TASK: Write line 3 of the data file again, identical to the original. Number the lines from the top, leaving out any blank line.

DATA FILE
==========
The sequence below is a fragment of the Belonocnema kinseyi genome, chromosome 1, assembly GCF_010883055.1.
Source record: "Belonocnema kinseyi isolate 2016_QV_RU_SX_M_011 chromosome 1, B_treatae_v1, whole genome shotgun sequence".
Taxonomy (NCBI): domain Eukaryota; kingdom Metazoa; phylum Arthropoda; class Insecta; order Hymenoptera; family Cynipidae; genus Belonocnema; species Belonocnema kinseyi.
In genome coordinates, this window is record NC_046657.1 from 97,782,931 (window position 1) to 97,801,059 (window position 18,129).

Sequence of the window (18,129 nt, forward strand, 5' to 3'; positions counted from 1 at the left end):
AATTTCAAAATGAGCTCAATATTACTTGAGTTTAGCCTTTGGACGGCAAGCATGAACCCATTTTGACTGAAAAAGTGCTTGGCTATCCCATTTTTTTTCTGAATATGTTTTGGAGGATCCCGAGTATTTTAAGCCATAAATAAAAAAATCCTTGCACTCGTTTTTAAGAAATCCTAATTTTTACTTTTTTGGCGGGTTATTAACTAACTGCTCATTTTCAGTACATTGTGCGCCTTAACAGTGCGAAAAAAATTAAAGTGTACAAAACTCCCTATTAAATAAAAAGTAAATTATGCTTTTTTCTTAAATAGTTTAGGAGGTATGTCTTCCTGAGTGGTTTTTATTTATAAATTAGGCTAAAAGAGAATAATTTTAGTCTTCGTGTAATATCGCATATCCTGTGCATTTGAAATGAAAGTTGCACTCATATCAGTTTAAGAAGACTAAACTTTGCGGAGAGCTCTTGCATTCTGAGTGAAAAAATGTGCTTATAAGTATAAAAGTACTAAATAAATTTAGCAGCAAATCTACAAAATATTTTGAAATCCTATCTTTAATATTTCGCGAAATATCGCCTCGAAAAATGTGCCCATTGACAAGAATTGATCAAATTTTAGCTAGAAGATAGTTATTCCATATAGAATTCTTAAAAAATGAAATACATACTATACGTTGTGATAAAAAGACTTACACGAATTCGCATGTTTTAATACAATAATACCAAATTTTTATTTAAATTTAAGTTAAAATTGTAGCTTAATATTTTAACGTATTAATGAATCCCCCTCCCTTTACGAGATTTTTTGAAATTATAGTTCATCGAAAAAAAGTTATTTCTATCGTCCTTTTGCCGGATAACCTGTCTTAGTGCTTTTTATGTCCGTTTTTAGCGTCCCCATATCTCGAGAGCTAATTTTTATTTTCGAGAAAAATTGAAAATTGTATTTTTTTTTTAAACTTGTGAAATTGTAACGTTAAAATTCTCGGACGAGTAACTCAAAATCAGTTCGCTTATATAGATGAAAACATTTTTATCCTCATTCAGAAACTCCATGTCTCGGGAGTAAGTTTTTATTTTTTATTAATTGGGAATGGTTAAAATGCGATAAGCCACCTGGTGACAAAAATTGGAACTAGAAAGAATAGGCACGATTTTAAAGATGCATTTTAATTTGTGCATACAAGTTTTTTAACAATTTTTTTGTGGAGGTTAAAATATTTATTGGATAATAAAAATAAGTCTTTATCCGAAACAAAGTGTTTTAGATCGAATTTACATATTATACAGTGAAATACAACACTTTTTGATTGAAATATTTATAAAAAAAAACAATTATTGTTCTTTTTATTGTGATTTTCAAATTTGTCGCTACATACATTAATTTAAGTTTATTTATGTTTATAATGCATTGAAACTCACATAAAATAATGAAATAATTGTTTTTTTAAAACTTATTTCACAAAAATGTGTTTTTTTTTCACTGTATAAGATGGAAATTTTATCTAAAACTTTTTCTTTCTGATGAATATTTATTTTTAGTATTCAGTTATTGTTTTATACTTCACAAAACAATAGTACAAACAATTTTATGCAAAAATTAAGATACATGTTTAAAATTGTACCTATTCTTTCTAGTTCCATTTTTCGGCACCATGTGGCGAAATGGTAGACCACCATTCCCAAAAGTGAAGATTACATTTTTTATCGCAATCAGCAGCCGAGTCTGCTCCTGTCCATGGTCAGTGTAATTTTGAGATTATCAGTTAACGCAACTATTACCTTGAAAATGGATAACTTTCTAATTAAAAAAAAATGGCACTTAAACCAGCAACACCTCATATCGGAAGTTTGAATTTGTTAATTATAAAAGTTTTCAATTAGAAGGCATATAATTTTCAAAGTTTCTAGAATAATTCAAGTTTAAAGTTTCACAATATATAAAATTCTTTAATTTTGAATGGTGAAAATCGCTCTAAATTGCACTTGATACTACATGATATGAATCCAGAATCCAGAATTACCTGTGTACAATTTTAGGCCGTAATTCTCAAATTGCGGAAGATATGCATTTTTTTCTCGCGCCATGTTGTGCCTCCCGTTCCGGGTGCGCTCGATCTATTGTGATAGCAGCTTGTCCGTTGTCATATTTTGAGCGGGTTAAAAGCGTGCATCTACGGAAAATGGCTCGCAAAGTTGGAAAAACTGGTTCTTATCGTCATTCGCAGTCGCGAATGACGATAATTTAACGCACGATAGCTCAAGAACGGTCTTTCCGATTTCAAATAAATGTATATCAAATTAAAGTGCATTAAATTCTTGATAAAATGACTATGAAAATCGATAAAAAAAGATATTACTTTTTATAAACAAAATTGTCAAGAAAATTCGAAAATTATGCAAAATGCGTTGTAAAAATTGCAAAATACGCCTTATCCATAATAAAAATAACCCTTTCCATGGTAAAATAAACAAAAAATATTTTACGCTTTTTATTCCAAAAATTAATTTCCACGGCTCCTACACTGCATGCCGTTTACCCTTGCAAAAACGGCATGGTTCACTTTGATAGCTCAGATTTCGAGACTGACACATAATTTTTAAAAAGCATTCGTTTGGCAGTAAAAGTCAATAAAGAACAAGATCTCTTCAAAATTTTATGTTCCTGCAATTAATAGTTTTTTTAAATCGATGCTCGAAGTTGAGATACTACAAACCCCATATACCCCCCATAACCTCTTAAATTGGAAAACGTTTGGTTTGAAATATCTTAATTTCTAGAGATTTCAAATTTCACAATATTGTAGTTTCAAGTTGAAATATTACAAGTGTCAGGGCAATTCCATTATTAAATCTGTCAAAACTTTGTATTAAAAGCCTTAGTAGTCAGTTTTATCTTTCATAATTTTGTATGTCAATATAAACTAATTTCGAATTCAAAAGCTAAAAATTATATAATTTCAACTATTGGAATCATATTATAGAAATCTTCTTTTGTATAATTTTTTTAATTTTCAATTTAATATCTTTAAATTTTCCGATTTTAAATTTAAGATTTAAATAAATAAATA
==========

Taxonomy (NCBI): domain Eukaryota; kingdom Metazoa; phylum Arthropoda; class Insecta; order Hymenoptera; family Cynipidae; genus Belonocnema; species Belonocnema kinseyi.